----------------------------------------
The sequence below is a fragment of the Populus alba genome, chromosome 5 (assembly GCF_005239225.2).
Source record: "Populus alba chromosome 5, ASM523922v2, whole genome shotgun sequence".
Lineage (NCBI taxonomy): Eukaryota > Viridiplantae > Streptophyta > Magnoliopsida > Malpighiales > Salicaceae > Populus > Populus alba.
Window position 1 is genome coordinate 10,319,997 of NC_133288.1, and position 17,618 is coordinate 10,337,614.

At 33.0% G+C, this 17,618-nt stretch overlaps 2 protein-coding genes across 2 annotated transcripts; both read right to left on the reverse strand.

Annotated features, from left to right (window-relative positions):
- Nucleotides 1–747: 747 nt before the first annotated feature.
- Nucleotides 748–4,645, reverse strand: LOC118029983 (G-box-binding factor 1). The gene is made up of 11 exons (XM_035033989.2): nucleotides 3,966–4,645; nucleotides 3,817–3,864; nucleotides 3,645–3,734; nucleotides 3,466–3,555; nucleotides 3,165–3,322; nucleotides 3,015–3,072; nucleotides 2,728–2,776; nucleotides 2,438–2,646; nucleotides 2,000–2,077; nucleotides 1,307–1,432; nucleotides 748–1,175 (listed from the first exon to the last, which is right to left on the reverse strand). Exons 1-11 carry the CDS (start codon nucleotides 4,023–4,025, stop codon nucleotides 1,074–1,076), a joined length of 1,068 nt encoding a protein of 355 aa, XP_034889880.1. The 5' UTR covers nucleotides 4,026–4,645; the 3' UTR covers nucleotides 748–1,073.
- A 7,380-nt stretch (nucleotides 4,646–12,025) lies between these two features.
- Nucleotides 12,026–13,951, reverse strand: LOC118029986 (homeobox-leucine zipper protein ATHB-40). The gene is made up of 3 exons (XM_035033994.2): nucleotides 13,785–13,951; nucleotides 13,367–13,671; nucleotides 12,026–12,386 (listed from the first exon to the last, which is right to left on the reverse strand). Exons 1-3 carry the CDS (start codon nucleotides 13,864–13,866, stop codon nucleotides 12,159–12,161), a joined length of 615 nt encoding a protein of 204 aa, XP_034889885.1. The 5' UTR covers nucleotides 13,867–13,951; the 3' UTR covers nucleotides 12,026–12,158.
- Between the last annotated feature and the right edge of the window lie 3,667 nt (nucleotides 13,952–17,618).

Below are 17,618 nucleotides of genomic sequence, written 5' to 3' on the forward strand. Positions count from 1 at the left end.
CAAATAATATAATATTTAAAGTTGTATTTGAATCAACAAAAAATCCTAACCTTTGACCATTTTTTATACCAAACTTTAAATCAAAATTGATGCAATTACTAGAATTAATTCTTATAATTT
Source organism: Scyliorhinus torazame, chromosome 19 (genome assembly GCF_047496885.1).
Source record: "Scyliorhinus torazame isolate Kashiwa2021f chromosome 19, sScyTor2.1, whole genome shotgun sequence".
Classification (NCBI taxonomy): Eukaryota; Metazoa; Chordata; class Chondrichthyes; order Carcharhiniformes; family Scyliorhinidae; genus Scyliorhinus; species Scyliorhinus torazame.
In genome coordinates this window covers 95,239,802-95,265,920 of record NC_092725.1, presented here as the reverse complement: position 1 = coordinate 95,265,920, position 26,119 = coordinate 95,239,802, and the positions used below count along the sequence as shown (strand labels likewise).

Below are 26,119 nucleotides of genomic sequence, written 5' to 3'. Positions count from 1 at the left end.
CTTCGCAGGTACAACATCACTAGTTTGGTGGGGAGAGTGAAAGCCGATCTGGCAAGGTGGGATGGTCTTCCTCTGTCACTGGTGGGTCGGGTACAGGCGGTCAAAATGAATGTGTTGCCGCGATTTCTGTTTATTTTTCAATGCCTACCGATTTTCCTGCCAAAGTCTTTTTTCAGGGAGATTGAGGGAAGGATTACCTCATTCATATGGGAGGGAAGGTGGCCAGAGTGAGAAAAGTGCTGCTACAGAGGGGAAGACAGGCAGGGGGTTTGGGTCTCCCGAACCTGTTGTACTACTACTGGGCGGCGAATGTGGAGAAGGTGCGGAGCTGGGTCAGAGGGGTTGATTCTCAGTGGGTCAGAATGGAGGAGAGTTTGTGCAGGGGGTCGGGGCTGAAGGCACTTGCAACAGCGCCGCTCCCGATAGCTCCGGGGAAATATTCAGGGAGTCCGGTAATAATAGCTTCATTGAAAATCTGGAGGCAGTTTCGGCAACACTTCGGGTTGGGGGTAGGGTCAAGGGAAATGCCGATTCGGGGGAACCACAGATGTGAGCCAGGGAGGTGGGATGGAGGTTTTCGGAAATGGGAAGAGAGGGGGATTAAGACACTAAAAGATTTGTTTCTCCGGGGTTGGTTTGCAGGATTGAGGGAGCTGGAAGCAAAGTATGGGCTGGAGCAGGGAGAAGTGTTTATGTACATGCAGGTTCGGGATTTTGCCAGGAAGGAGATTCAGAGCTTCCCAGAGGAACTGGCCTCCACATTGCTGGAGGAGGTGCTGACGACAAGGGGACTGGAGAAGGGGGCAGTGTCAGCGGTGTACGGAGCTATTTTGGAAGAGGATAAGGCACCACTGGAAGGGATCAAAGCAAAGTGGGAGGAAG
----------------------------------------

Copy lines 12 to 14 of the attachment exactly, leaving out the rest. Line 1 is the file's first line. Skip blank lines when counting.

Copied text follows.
Below are 17,618 nucleotides of genomic sequence, written 5' to 3' on the forward strand. Positions count from 1 at the left end.
CAAATAATATAATATTTAAAGTTGTATTTGAATCAACAAAAAATCCTAACCTTTGACCATTTTTTATACCAAACTTTAAATCAAAATTGATGCAATTACTAGAATTAATTCTTATAATTT
Source organism: Scyliorhinus torazame, chromosome 19 (genome assembly GCF_047496885.1).